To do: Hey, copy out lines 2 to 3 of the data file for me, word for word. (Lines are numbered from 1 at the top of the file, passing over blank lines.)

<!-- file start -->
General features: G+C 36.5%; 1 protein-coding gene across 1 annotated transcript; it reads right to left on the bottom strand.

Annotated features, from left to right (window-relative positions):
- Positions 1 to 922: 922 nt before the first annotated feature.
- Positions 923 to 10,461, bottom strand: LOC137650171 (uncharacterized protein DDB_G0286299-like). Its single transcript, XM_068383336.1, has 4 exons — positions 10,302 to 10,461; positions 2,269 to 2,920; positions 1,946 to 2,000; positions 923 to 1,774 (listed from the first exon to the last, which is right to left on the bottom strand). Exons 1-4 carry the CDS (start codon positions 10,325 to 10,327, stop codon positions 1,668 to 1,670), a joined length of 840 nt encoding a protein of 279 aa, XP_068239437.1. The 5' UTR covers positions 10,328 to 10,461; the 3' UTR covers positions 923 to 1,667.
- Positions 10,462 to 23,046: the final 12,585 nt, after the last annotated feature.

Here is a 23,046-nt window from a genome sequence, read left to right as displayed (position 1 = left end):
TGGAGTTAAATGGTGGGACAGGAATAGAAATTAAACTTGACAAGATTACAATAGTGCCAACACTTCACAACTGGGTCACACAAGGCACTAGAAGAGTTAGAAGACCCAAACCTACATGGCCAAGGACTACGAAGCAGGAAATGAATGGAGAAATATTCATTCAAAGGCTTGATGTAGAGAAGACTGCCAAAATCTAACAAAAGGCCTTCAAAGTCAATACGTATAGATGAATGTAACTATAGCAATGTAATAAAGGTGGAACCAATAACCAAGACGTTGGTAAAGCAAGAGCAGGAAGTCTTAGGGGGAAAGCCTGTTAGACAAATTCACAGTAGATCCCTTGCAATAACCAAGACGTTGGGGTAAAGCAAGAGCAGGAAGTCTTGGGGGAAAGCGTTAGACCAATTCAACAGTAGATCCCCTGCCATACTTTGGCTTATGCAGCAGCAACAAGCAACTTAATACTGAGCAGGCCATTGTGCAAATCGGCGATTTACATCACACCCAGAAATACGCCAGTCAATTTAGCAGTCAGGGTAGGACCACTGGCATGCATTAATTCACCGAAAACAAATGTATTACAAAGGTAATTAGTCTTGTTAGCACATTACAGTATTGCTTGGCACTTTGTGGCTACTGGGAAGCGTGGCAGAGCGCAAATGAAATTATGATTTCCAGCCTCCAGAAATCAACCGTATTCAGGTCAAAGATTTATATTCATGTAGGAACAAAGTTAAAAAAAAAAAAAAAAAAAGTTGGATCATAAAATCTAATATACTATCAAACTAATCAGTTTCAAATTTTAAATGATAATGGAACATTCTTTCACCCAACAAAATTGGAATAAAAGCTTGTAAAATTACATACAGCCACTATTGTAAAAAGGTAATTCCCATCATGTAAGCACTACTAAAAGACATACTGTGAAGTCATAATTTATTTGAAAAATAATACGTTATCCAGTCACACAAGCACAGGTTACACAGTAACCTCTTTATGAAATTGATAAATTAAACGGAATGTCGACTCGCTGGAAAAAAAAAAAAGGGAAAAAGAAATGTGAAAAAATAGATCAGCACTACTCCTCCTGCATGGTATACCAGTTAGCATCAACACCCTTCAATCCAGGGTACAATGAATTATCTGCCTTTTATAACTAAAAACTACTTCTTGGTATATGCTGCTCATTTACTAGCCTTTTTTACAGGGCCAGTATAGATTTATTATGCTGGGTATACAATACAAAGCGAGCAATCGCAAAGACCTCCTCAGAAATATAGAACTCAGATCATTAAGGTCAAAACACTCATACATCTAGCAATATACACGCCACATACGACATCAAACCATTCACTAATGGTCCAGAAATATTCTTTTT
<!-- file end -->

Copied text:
Annotated features, from left to right (window-relative positions):
- Positions 1 to 922: 922 nt before the first annotated feature.